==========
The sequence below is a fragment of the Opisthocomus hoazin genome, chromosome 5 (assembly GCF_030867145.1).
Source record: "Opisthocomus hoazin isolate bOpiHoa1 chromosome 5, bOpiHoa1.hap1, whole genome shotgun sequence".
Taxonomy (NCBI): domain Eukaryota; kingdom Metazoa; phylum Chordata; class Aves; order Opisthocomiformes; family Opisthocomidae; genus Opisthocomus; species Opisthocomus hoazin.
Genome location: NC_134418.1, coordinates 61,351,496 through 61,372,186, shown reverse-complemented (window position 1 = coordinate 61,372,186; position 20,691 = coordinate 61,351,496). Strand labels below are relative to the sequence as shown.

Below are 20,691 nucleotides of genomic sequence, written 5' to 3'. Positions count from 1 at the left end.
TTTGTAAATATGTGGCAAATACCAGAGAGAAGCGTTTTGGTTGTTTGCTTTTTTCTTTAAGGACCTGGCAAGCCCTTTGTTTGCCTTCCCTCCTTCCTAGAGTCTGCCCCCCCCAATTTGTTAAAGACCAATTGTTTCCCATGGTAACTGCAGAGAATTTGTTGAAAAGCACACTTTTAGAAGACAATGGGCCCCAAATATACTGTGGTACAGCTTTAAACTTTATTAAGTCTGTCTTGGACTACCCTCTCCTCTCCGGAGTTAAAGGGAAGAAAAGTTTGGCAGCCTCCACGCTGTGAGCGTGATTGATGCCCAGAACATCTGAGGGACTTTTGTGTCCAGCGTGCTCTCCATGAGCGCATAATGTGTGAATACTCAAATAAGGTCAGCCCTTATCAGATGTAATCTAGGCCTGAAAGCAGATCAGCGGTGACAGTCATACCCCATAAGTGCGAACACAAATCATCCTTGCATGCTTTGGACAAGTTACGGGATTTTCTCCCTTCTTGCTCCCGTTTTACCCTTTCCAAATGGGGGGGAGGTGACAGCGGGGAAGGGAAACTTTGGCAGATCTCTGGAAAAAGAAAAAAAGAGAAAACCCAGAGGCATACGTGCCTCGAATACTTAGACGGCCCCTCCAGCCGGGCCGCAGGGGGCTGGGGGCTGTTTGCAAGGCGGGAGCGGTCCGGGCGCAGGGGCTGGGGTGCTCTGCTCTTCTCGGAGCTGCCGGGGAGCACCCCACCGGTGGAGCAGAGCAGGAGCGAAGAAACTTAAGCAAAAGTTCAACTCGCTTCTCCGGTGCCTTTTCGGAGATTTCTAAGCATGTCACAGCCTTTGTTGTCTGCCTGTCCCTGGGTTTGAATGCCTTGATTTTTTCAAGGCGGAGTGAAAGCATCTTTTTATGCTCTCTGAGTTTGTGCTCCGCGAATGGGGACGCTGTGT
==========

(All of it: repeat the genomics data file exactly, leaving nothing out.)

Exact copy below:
The sequence below is a fragment of the Opisthocomus hoazin genome, chromosome 5 (assembly GCF_030867145.1).
Source record: "Opisthocomus hoazin isolate bOpiHoa1 chromosome 5, bOpiHoa1.hap1, whole genome shotgun sequence".
Taxonomy (NCBI): domain Eukaryota; kingdom Metazoa; phylum Chordata; class Aves; order Opisthocomiformes; family Opisthocomidae; genus Opisthocomus; species Opisthocomus hoazin.
Genome location: NC_134418.1, coordinates 61,351,496 through 61,372,186, shown reverse-complemented (window position 1 = coordinate 61,372,186; position 20,691 = coordinate 61,351,496). Strand labels below are relative to the sequence as shown.

Below are 20,691 nucleotides of genomic sequence, written 5' to 3'. Positions count from 1 at the left end.
TTTGTAAATATGTGGCAAATACCAGAGAGAAGCGTTTTGGTTGTTTGCTTTTTTCTTTAAGGACCTGGCAAGCCCTTTGTTTGCCTTCCCTCCTTCCTAGAGTCTGCCCCCCCCAATTTGTTAAAGACCAATTGTTTCCCATGGTAACTGCAGAGAATTTGTTGAAAAGCACACTTTTAGAAGACAATGGGCCCCAAATATACTGTGGTACAGCTTTAAACTTTATTAAGTCTGTCTTGGACTACCCTCTCCTCTCCGGAGTTAAAGGGAAGAAAAGTTTGGCAGCCTCCACGCTGTGAGCGTGATTGATGCCCAGAACATCTGAGGGACTTTTGTGTCCAGCGTGCTCTCCATGAGCGCATAATGTGTGAATACTCAAATAAGGTCAGCCCTTATCAGATGTAATCTAGGCCTGAAAGCAGATCAGCGGTGACAGTCATACCCCATAAGTGCGAACACAAATCATCCTTGCATGCTTTGGACAAGTTACGGGATTTTCTCCCTTCTTGCTCCCGTTTTACCCTTTCCAAATGGGGGGGAGGTGACAGCGGGGAAGGGAAACTTTGGCAGATCTCTGGAAAAAGAAAAAAAGAGAAAACCCAGAGGCATACGTGCCTCGAATACTTAGACGGCCCCTCCAGCCGGGCCGCAGGGGGCTGGGGGCTGTTTGCAAGGCGGGAGCGGTCCGGGCGCAGGGGCTGGGGTGCTCTGCTCTTCTCGGAGCTGCCGGGGAGCACCCCACCGGTGGAGCAGAGCAGGAGCGAAGAAACTTAAGCAAAAGTTCAACTCGCTTCTCCGGTGCCTTTTCGGAGATTTCTAAGCATGTCACAGCCTTTGTTGTCTGCCTGTCCCTGGGTTTGAATGCCTTGATTTTTTCAAGGCGGAGTGAAAGCATCTTTTTATGCTCTCTGAGTTTGTGCTCCGCGAATGGGGACGCTGTGT